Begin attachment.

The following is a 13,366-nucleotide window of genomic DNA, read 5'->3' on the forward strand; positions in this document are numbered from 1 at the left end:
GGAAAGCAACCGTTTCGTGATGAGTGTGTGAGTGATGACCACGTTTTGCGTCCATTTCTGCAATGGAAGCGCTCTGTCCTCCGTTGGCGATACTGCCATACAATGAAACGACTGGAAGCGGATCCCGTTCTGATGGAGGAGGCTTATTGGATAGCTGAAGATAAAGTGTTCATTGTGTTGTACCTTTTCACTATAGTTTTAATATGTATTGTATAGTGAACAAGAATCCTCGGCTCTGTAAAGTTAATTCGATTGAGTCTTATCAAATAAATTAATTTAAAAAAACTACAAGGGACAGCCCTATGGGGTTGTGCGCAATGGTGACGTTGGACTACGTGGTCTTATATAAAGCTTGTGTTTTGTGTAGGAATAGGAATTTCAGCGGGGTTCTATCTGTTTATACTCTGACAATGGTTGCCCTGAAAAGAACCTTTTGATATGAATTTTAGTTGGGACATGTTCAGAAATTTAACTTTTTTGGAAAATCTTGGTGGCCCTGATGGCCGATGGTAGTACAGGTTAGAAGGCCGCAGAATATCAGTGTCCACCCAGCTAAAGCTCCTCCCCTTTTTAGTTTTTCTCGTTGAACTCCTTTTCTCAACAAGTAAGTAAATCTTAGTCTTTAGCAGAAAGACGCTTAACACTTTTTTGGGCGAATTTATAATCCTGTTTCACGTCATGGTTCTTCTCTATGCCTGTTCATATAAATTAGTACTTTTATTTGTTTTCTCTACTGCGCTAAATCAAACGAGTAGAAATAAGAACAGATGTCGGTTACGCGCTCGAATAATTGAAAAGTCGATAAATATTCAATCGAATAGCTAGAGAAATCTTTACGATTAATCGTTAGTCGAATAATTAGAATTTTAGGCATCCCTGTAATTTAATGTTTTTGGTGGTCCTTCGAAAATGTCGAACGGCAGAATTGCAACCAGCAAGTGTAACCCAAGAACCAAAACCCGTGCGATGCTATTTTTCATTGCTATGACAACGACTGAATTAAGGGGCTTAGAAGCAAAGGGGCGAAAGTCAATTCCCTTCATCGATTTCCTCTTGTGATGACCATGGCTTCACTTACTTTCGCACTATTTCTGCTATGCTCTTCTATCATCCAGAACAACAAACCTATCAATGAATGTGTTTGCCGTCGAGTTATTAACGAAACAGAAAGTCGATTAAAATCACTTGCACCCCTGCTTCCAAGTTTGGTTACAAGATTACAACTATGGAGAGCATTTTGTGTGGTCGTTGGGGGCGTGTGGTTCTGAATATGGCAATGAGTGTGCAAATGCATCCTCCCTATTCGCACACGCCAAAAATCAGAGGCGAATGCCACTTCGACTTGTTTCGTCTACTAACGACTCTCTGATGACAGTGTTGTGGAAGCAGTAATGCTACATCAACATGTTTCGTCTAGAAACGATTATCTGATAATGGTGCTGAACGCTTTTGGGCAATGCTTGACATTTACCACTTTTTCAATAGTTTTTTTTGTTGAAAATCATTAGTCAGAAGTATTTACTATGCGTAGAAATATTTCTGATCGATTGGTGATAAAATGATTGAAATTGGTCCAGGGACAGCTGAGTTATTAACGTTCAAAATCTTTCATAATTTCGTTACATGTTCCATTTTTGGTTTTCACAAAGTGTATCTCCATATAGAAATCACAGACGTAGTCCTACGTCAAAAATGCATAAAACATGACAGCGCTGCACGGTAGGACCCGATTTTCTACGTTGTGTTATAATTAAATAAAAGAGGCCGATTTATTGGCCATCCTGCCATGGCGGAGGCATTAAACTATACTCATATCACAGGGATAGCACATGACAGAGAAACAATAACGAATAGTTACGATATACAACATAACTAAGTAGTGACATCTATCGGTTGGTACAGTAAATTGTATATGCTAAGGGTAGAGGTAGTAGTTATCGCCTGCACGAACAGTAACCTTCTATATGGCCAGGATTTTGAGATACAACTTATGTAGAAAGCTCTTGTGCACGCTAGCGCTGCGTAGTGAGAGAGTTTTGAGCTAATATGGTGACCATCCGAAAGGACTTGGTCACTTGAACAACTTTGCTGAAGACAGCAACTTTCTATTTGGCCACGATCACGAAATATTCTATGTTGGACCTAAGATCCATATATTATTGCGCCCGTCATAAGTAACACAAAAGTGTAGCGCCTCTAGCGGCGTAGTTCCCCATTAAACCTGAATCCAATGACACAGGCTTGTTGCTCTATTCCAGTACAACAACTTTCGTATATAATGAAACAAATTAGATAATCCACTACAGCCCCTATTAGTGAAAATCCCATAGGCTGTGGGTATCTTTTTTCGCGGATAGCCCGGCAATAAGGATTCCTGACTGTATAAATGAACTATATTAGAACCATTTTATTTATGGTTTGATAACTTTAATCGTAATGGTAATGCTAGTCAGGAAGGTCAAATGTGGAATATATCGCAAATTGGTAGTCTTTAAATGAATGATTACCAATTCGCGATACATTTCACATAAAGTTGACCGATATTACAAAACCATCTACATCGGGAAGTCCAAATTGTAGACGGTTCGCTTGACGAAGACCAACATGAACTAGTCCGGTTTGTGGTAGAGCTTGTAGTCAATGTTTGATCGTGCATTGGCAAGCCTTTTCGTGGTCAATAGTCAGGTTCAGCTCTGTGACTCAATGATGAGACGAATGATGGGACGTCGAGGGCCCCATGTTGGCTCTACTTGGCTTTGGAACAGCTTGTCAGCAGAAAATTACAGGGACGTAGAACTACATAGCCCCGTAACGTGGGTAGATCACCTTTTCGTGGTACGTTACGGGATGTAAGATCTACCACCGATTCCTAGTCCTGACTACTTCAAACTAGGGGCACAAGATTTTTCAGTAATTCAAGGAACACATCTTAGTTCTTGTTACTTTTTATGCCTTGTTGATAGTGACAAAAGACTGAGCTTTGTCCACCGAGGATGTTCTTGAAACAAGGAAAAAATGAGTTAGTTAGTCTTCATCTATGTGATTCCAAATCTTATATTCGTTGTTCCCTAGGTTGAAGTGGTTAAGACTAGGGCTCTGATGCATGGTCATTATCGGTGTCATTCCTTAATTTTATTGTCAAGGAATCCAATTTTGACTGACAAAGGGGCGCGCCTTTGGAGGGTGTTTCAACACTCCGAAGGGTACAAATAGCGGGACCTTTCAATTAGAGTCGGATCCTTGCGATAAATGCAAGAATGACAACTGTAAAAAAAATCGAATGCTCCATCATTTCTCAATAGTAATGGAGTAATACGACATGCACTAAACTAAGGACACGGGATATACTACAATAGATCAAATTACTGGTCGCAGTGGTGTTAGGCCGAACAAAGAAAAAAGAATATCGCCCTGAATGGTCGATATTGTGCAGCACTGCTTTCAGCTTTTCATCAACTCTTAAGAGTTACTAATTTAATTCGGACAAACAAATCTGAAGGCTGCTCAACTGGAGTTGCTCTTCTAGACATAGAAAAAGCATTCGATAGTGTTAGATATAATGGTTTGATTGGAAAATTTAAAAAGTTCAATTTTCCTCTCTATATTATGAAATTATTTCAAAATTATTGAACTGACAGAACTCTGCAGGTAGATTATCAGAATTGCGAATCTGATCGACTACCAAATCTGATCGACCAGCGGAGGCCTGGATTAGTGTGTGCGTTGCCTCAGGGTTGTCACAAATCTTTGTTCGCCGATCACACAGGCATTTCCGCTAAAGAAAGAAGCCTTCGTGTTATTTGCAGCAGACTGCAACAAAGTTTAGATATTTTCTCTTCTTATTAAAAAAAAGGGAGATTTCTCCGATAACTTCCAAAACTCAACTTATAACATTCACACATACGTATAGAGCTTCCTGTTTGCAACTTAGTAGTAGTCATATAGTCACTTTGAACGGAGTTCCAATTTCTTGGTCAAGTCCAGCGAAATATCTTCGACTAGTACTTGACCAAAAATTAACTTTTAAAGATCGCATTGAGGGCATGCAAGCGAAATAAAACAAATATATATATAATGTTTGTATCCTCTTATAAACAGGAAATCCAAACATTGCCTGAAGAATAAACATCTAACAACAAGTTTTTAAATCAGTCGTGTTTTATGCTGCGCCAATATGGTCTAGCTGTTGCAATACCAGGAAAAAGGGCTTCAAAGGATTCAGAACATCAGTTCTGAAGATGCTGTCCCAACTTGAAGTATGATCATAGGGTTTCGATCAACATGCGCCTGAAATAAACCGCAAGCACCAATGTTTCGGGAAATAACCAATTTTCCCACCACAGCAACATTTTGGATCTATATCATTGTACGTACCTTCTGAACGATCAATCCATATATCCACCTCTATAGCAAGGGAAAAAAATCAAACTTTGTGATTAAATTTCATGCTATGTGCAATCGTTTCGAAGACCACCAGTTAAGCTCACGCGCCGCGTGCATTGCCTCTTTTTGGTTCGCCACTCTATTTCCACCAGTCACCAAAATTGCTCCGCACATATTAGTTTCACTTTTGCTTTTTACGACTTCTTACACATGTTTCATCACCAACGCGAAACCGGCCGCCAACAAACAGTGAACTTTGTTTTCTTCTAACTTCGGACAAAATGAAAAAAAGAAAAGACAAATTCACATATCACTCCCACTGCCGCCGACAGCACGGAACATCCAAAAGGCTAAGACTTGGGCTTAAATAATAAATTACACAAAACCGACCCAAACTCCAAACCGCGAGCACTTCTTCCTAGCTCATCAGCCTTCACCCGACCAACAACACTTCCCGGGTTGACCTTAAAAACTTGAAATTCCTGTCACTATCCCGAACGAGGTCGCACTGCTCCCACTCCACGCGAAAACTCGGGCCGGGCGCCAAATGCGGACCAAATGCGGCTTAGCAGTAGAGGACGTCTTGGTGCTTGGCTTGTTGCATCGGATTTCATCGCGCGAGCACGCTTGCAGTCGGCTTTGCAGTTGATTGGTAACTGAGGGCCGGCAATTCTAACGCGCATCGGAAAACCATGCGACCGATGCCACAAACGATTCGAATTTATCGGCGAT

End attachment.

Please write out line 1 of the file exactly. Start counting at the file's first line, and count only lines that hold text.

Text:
The following is a 13,366-nucleotide window of genomic DNA, read 5'->3' on the forward strand; positions in this document are numbered from 1 at the left end: